• Non-celiac gluten sensitivity – his condition is diagnosed among people who don’t have celiac disease or wheat allergy, but develop symptoms when consuming gluten. NCGS is a condition in which individuals experience symptoms similar to those of celiac disease when consuming gluten-containing foods. However, unlike celiac disease, it does not involve the same autoimmune response or damage to the small intestine. Since there are no biomarkers that can definitely identify NCGS, first you need to rule out other conditions like celiac disease and wheat allergies.
  • Gluten ataxia is a neurological condition associated with the ingestion of gluten. It primarily affects the coordination and balance functions of the body. Common symptoms include unsteadiness, poor coordination, difficulties with balance and walking, tremors, muscle stiffness or spasms, and problems with speech and eye movements. Some individuals may also experience cognitive impairments or nerve damage.
  • Dermatitis herpetiformis DH, also known as Duhring’s disease, is a chronic skin condition characterized by a persistent itchy rash. It is considered the skin manifestation of celiac disease and is closely associated with gluten sensitivity.

While all of these conditions are related to gluten intolerance, they are distinct problems that appear as stand alone disease or in a bundle. In addition to disrupting digestion, a gluten intolerance can also lead to headaches, brain fog, joint and muscle pain, fatigue, and general skin problems. In case of malabsorption, it can lead to significant nutritional deficiencies, such as minerals, iron, certain vitamins, etc. Almost a quarter of the population suffers from the condition, however, a vast majority – 80 percent – are undiagnosed. This could partially be explained by the fact that many people experience no visible symptoms. For example, there is evidence that in case of asymptomatic celiac disease, gluten particles have opioid effects and thus, mask the symptoms, delaying the diagnosis of the disease. There is still ongoing research about what are the underlying mechanisms what make gluten so harmful for certain people.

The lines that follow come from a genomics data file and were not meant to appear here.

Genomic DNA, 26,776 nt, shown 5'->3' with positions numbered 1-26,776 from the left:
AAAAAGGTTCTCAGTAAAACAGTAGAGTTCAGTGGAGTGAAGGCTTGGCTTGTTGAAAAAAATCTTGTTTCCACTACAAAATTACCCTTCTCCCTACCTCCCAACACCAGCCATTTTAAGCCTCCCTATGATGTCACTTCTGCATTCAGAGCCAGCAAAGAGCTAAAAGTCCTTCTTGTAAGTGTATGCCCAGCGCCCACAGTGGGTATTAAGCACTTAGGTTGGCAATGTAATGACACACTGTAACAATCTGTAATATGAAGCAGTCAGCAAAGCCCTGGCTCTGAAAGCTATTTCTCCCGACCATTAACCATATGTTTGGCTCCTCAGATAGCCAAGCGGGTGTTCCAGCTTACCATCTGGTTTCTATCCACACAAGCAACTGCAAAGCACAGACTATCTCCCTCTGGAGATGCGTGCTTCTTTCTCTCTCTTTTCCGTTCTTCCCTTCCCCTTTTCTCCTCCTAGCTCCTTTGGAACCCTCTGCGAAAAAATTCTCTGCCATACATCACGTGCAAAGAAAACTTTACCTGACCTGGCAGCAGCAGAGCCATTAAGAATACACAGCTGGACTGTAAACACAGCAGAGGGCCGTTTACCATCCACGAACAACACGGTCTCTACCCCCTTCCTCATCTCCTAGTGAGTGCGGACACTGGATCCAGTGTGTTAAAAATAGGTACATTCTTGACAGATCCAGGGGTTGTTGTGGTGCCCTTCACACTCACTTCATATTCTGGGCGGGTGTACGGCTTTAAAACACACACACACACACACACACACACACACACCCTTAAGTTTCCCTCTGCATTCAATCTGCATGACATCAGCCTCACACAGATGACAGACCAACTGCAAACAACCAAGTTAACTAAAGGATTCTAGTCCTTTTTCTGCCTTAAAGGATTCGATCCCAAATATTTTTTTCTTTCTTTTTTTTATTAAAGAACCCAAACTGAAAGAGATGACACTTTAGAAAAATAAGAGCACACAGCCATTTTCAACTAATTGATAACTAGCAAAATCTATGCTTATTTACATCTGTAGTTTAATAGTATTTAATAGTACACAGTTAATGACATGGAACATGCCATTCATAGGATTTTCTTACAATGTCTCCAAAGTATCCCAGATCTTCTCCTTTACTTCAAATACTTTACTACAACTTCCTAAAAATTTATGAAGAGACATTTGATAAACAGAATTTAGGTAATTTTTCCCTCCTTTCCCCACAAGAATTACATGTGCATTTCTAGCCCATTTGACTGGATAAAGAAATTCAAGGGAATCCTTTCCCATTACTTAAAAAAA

Is Gluten-free Diet the Solution?

It is well established that gluten can be extremely bad for our bodies and awareness about this topic increases day after day. However, with rising interest in gluten-free diets, people often fall prey to various myths and misconceptions surrounding the gluten free diet. Every person following a gluten free diet should be aware of these myths about gluten-free products: 

  1. GLUTEN FREE DOES NOT AUTOMATICALLY MEAN HEALTHY – yes, it’s true that when a product is advertised as gluten-free it doesn’t contain gluten and thus, won’t provoke gluten sensitivity or allergic reactions, however take into account that not everything that’s gluten-free is healthy.